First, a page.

The emptiness you feel is like the tsunami wave you’re trying to run away from, but you know you can’t outrun it. You feel it coming. It catches up to you, and when it does, suddenly you’ve gotten the breath knocked out of you. It’s all-consuming. You’re drowning. As the waves rush over you and while you’re waiting for it to stop, you’re knocked down. You’re fighting to reach the surface.
But when you take that very first breath above the surface, you’re still alive.
You’re here, right now in this moment, aren’t you? Sure, whatever’s happened to you may have pushed you to the ground so hard you feel like you couldn’t breathe. Maybe you can’t see the light right now. Maybe you think to yourself, ‘No one else is feeling the way I do.‘ But trust me, others do. Time — and life — goes on. As much as we sometimes want it to, the world just doesn’t stop for anyone or anything.
Days, months, years pass. Maybe over time, the waves have slowly subsided. Maybe you’ve even taken that courageous step to forgive the person that caused you this much pain. It might not be perfect, but you might finally feel like you’ve pieced together the puzzle enough to carry on.
And maybe you’ve moved on entirely. Maybe you haven’t. Maybe it’s something in between. Moving on from something traumatic or painful isn’t black and white. It’s a continuum. You don’t have to feel like you have to be at a certain stage of healing. You can take your time. That’s okay.
But whatever stage you’re at, as much as you want to forget what happened in the past — all the pain, and the bruises, and the tears, the heartbreak and the depression and the scars — don’t.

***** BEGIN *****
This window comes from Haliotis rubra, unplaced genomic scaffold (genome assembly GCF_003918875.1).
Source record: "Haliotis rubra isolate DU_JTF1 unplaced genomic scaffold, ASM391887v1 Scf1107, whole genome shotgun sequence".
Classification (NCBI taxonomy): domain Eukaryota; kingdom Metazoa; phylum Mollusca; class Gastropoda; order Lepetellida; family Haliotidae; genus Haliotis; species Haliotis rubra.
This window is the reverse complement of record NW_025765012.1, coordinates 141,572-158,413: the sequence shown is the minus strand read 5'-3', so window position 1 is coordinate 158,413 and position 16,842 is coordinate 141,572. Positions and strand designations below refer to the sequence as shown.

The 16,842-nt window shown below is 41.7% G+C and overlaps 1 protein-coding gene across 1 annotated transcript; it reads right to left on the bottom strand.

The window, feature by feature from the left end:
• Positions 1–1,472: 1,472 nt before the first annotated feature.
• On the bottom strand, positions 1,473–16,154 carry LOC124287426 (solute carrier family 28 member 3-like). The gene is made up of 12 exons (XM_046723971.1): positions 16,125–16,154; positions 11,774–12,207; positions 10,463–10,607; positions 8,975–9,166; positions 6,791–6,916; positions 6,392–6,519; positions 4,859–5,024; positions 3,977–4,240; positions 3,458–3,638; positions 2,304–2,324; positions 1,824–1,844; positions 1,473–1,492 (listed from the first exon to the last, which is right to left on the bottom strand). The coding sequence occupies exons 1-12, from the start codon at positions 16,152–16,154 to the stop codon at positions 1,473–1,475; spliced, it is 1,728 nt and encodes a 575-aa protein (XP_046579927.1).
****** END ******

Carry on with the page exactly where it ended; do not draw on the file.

You don’t need to be presently feeling those things anymore, if enough time has passed. But you should remember somewhere in the back of your mind what it was like to feel them.
Remember how we change constantly? It’s these things that cause us immense amounts of pain, that are a part of our path in life. Over time, the feelings of pain fade, but the memory of it should remain somewhere in the back of our minds, like those Polaroids we look at once in a while. It may really, really hurt to open the box and look at the pictures.
But why should we keep them if that’s the case?
They teach us what to expect the next time something similar happens. They ultimately help us learn. They teach us how to take care of ourselves, despite the pain that feels like it’s burned us to the very core.
They show us how to get up every morning and conquer another day. They remind us of our journey and just how far we’ve come.
It brings out our fighting spirit and shows us how strong we really are. Maybe you didn’t know you had that in you, but you do. It’s there. And the next time the wave hits you and carries you off course, you’ll be thankful you didn’t forget the bad things that happened before. You’ll rise above the water faster, catching your breath, and start swimming and fighting against the current.
And before you know it, you’ll have reached the shore.